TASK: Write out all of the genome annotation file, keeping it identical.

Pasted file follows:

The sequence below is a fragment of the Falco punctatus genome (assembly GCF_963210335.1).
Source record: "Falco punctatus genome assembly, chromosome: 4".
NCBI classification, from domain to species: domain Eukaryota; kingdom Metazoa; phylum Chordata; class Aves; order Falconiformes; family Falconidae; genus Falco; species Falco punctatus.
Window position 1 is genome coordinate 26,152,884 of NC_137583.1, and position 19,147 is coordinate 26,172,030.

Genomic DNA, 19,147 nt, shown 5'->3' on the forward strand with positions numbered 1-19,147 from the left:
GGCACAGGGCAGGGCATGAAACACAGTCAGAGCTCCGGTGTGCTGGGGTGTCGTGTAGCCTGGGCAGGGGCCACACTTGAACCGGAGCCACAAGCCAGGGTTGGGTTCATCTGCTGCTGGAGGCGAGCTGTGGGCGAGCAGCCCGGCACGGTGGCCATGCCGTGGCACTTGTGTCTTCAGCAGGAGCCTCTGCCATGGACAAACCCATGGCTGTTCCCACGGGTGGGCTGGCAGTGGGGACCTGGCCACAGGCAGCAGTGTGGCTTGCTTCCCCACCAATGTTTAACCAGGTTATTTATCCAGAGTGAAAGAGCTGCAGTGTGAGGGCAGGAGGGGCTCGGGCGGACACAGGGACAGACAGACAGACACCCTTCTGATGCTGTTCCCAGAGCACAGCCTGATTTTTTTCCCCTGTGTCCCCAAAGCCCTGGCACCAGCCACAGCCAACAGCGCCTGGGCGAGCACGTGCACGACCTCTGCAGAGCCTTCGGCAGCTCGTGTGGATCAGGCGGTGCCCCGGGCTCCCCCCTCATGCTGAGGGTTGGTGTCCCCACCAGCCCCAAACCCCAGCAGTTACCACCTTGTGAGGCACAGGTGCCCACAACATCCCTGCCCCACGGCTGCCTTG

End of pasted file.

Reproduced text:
The sequence below is a fragment of the Falco punctatus genome (assembly GCF_963210335.1).
Source record: "Falco punctatus genome assembly, chromosome: 4".
NCBI classification, from domain to species: domain Eukaryota; kingdom Metazoa; phylum Chordata; class Aves; order Falconiformes; family Falconidae; genus Falco; species Falco punctatus.
Window position 1 is genome coordinate 26,152,884 of NC_137583.1, and position 19,147 is coordinate 26,172,030.

Genomic DNA, 19,147 nt, shown 5'->3' on the forward strand with positions numbered 1-19,147 from the left:
GGCACAGGGCAGGGCATGAAACACAGTCAGAGCTCCGGTGTGCTGGGGTGTCGTGTAGCCTGGGCAGGGGCCACACTTGAACCGGAGCCACAAGCCAGGGTTGGGTTCATCTGCTGCTGGAGGCGAGCTGTGGGCGAGCAGCCCGGCACGGTGGCCATGCCGTGGCACTTGTGTCTTCAGCAGGAGCCTCTGCCATGGACAAACCCATGGCTGTTCCCACGGGTGGGCTGGCAGTGGGGACCTGGCCACAGGCAGCAGTGTGGCTTGCTTCCCCACCAATGTTTAACCAGGTTATTTATCCAGAGTGAAAGAGCTGCAGTGTGAGGGCAGGAGGGGCTCGGGCGGACACAGGGACAGACAGACAGACACCCTTCTGATGCTGTTCCCAGAGCACAGCCTGATTTTTTTCCCCTGTGTCCCCAAAGCCCTGGCACCAGCCACAGCCAACAGCGCCTGGGCGAGCACGTGCACGACCTCTGCAGAGCCTTCGGCAGCTCGTGTGGATCAGGCGGTGCCCCGGGCTCCCCCCTCATGCTGAGGGTTGGTGTCCCCACCAGCCCCAAACCCCAGCAGTTACCACCTTGTGAGGCACAGGTGCCCACAACATCCCTGCCCCACGGCTGCCTTG